Thursday, September 24, 2015

Memory, Reason, and Inspiration

Library of Congress
During our recent trip to Washington, DC, we got to tour the Library of Congress, where I took more photos than any other place we toured. It’s beautiful, and inspiring.

We were blessed with an excellent tour guide there. I love when a guide knows so much, and enjoys sharing the details, that you just learn more than you had ever hoped. He talked a bit about the architecture. The building was designed by the same architect as the Parisian Opera House, and has the same form on the outside. One difference is that busts decorating the eaves of the opera house are musicians, and at the Library of Congress they are writers.
Bust of Benjamin Franklin
on the front of the Library of Congress

Since 9/11, entrances to almost every government building include security checks, so you can’t walk straight in through the original entrance at the Library of Congress, the way you used to be able to do. The original way was through a series of arches. The French used a combination of compression and expansion to draw people inward. The foyer is lower ceilinged, followed by arches into the Great Hall, with stairways and arches drawing you inward. The purpose is to inspire you to come in and explore.

Our guide noted that, for the sake of those who appreciate the original design, they open up the front entrance one day a year, on Columbus Day.

The interior took longer to accomplish than the outside. There were similar problems to the building of the Washington Monument. The Monument had stood half built for some twenty years, lacking funds and ways to solve foundation problems. A genius builder, Thomas Lincoln Casey, stepped in and said, “Let me do this,” and he did. He raised funds like crazy, mainly from private donations, rebuilt the foundation, and finished the project in just a few more years.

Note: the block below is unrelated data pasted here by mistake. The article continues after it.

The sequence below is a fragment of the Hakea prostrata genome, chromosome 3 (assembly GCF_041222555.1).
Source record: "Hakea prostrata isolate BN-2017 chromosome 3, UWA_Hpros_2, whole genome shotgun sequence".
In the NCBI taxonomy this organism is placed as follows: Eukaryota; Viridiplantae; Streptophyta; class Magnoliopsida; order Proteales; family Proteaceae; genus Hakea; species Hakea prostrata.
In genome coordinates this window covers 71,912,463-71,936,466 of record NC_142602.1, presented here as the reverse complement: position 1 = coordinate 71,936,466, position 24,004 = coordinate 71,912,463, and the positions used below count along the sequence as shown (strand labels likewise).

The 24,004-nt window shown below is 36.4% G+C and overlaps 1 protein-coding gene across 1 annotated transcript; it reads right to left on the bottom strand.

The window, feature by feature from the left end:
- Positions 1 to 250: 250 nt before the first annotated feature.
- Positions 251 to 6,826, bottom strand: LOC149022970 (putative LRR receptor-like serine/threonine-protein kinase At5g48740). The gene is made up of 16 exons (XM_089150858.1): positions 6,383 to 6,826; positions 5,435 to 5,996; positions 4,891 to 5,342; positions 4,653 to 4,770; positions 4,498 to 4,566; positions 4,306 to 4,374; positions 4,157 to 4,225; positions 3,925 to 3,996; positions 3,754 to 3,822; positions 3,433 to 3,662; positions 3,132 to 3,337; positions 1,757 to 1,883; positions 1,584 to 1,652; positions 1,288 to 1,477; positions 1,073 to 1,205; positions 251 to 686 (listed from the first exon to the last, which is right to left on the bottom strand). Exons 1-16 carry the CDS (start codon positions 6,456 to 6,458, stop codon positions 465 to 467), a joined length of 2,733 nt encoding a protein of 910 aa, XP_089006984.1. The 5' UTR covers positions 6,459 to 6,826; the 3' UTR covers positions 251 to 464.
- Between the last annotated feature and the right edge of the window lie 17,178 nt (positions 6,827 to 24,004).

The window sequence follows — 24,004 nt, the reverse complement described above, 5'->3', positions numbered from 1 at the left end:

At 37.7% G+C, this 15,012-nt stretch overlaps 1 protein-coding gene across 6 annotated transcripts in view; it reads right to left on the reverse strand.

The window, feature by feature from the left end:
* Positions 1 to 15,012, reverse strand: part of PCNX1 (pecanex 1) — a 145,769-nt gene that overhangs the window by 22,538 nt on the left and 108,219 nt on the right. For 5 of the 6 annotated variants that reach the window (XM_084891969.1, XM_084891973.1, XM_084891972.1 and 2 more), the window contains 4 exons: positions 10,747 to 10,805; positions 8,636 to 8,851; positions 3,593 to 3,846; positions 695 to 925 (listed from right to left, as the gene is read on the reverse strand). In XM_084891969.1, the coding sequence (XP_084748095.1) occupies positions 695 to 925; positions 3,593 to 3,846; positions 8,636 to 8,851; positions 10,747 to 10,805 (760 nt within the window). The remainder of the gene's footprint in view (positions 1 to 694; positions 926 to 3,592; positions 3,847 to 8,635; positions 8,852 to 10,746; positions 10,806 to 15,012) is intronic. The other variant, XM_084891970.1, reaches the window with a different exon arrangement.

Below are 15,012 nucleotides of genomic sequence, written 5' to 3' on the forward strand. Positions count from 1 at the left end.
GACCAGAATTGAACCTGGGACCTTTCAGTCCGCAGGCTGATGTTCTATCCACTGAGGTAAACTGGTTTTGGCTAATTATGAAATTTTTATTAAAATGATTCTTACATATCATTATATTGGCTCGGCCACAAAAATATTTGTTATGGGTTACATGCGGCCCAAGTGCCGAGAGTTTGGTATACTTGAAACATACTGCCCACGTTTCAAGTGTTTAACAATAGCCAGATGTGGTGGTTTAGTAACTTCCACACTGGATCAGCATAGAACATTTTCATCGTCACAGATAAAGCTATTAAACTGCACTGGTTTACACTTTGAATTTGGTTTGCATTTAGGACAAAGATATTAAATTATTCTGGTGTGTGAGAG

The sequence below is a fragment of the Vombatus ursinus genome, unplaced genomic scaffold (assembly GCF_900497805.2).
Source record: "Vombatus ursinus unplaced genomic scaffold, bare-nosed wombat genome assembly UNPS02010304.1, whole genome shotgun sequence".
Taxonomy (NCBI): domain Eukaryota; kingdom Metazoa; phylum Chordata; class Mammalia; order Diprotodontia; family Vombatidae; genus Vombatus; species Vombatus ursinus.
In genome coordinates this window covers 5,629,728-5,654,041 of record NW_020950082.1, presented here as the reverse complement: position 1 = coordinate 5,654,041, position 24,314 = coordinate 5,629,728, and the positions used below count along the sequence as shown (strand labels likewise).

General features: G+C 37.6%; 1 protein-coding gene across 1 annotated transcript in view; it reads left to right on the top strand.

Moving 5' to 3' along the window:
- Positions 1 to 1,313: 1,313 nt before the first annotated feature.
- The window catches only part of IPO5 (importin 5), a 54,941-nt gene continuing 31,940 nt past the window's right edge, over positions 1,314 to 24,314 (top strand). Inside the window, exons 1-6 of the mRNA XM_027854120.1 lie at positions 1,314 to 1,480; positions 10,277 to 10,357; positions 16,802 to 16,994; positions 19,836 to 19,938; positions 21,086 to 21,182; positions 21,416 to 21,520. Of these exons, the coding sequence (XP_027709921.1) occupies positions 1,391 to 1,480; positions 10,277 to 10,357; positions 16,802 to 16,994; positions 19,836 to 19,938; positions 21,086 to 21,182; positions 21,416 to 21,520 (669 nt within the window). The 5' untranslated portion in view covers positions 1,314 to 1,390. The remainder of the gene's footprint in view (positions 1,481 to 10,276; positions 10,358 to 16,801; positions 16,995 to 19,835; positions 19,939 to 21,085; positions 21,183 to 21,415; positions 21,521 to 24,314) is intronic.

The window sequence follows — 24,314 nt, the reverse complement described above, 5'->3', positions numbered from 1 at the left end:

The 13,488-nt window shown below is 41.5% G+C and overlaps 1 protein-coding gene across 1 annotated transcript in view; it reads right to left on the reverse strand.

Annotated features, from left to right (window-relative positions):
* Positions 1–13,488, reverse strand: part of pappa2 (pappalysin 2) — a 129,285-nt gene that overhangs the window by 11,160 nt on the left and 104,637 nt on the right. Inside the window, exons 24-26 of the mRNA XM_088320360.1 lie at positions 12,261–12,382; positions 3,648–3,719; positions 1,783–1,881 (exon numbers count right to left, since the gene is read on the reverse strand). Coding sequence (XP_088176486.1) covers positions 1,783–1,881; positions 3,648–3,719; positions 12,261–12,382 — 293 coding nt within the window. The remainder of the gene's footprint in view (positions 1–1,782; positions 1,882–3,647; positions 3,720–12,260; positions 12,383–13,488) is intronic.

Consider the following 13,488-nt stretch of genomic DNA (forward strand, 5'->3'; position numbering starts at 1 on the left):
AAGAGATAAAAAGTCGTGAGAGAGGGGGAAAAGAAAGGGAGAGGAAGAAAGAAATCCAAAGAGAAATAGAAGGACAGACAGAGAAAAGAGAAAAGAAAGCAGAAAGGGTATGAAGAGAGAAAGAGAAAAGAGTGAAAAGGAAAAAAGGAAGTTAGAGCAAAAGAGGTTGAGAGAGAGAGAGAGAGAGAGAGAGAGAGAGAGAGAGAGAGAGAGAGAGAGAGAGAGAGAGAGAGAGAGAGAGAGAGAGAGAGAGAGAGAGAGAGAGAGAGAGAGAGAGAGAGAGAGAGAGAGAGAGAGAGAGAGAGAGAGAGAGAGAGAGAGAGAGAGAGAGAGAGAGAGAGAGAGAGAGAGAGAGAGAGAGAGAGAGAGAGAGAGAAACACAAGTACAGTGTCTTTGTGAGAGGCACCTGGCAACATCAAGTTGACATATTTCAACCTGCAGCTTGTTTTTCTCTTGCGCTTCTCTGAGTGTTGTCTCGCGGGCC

After that, those who were sitting around with a nice fa├žade of a library but no interior went to the same problem solver and said, “We have something else you could help with.” And he did. Quickly. And under budget.

There are murals, paintings, and sculptures everywhere you look in the library. He hired artists, but he told them, “You won’t get paid for your work, but you will get the copyright to anything you produce.” As a result, all of the artists died wealthy.

The library was actually started under President John Adams in 1800, with an appropriation of $5,000 from the legislature. Without a library building, the 3,000 or so books accumulated were housed in the Capitol. But in August 1814, during the War of 1812, the Capitol was burned and pillaged.

Bust of Thomas Jefferson
in the Great Hall
So the father of the library—the man who insisted that the US Congress needed a library on every conceivable area of knowledge, and not just for themselves, but for the American people—was Thomas Jefferson. By then he was retired from public life, so stepped in and donated his personal library to re-establish the Library of Congress. The deal was, they had to accept all or nothing. And it had to be arranged in exactly the order that he set up. Also, the library had to be open not just to Congress, but to all people, for free. (It still is, by the way, including all the things you can now access online.) He told them they could set the price. They settled on $23,950 for his 6,487 books, a flat rate of $3.70 per book, which was low, but still complained of by members of Congress at the time. Some things never change.

Jefferson arranged his personal library into three main sections: Memory, Reason, and Imagination. The words themselves are beautiful. Our guide said Jefferson took the organizing words from Sir Francis Bacon. Librarians insisted that the words were too inexact for their categorization, so they have become History, Science, and Arts, which are functional and helpful, but I prefer the originals. Arts, by the way, include not just literature and art, but gardening, architecture, law, and a great many other interests of Jefferson—essentially anything that could contribute truth and beauty to the world.